Borrowing to Keep Up (with the Joneses): Inequality, Debt, and Conspicuous Consumption
Sheheryar Banuri and
Ha Nguyen ()
No 9354, Policy Research Working Paper Series from The World Bank
The quest for status is a powerful motivator, but does it affect inequality? This paper presents a novel lab experiment that was designed and conducted to identify the relationship between inequality, status signaling, debt, and conspicuous consumption. It reports three main findings: First, consumption increases when it is "conspicuous" (i.e. is both observable, and signals ability/status). Second, borrowing increases when consumption is conspicuous. More critically, this increase in loan-taking is driven by those at the bottom of the income distribution. Third, in the presence of conspicuous consumption, access to finance exacerbates inequality. The results point to a vicious cycle of inequality and costly borrowing.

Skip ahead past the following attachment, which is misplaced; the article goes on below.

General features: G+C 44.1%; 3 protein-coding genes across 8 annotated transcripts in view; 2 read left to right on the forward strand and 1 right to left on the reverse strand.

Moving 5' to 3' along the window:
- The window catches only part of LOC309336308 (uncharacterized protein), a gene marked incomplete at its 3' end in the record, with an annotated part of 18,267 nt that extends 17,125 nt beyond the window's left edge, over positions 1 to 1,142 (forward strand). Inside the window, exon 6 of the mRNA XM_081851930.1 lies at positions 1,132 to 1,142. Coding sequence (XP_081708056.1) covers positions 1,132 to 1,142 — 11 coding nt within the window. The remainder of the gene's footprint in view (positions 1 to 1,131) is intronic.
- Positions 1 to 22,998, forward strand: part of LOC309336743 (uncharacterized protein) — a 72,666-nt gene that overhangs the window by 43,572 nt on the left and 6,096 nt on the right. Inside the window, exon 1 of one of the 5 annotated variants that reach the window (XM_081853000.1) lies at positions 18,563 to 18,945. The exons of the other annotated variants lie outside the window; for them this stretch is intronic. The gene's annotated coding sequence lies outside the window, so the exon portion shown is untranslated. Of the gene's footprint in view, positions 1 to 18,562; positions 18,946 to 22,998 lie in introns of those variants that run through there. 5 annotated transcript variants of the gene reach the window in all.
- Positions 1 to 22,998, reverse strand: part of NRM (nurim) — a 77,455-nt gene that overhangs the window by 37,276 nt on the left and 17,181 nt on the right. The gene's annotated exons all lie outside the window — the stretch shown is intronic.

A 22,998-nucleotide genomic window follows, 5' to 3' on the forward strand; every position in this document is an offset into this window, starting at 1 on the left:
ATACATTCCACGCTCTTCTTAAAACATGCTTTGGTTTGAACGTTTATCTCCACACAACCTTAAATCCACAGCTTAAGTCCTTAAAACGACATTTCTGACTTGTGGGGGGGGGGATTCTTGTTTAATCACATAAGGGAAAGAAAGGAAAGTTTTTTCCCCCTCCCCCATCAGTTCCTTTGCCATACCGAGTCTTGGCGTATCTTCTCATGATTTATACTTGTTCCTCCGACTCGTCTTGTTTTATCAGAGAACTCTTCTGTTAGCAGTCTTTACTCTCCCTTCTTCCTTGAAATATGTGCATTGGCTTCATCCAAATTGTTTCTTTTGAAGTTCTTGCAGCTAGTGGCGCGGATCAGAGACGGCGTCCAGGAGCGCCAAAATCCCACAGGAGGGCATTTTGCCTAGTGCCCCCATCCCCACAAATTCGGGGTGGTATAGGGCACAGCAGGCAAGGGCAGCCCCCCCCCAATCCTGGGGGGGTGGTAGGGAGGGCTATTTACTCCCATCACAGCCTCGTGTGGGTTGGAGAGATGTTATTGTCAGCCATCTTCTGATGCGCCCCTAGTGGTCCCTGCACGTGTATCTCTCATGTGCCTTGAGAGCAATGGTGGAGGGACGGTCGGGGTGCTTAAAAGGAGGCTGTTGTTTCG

Keywords: Access to Finance; Gender and Development; Economic Growth; Industrial Economics; Economic Theory&Research; Inequality; Public Sector Management and Reform (search for similar items in EconPapers)
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Persistent link: https://EconPapers.repec.org/RePEc:wbk:wbrwps:9354
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